Sir James Winterwood is a fictional English traveller, adventurer and writer in the second half of the 19th century and a recurring character of the Brazilian writer Rita Maria Felix da Silva. He was introduced in the short story San Juan Romero. In the stories, James travelled around the world collecting "curious facts" to use in his books. More frequently than he would like, these facts turned out to be supernatural.
During his adventures, James found the dark secret about a Mexican village; he was involved in the strange contend between Lord Douglas Whitehill and the bizarre Skykeeper and, by dreams, travelled to Earth's past and knew Mareish-Loh (the Spirit of Winter). At another moment, he had a dangerous meeting with the Egyptian mythological monster called "the Ammut". He was in Brazil (where he found out about the refuge of monsters and other supernatural beings called "Arena"), and in Portugal, when he involuntarily participated in Jose Fagundo de Solemar's plans, a sorcerer of Coimbra.
Four important features define James Winterwood:
3. A heart probably sapient that works as his conscience, "talking" to him and advising him. In the 21st century, Sam Winterwood, of who James was ancestor, had a heart like him.
4. His desire that his books can make his name immortal.
Later, other short stories written by Rita Maria Felix da Silva showed James Winterwood as probable ancestor of the following characters:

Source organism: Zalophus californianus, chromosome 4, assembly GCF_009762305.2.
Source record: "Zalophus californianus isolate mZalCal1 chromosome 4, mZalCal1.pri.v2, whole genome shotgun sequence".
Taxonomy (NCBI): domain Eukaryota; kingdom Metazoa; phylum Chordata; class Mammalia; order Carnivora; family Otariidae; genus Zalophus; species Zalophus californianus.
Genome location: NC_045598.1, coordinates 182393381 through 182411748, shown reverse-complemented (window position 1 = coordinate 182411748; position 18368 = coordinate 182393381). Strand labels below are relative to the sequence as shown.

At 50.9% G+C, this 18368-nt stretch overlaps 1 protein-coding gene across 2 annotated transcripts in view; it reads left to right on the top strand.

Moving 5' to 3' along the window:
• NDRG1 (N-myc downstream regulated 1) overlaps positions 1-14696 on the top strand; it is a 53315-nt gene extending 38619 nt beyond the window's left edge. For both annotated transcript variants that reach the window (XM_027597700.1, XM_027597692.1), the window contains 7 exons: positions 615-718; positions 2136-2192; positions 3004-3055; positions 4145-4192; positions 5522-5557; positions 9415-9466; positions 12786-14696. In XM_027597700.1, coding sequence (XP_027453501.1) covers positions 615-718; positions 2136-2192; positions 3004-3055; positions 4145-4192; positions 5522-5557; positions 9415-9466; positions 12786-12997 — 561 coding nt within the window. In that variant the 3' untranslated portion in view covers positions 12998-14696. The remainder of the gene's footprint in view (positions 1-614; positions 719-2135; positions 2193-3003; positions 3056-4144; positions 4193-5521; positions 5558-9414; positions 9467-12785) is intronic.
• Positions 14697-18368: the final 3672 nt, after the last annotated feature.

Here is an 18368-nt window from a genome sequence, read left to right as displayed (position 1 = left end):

1. Nora Winterwood (the fictional deceased writer, author of the book "Eight Minutes Under Water" in "O Tempo Apos"/Time After). Nora was Neil's niece and Jacob's cousin. She is cited by Jacob in the epilogue of "Khen-Zur".
2. Sam Winterwood (a depressed and suicidal man who finds he is immortal, in "Meu Segredo"/My Secret)
3. Neil Winterwood (the fictional author of "A Little Dictionary of the Hidden Things", a book about occultism, and "Quintessence", in which he ponders about the "universe's secret"), who is cited in "O Segredo de Chica"/Chica's Secret. A quote from Neil Winterwood is in "Comentário Sangüíneo" (Bloody Commentary). In this quote, Neil defines the term "bela arte noturna" (beautiful nocturne art), a reference to vampirical conditions/practices in opposition to human condition.
4. Jacob Winterwood (an English archeologist who worked for the speculator/supposed mystical objects collector/British gangster Lucius Whitehill. He is featured in "Khen-Zur" and was killed by Morgan H. Pierce, a Lucius's henchman). Jacob was Neil's nephew and Nora's cousin.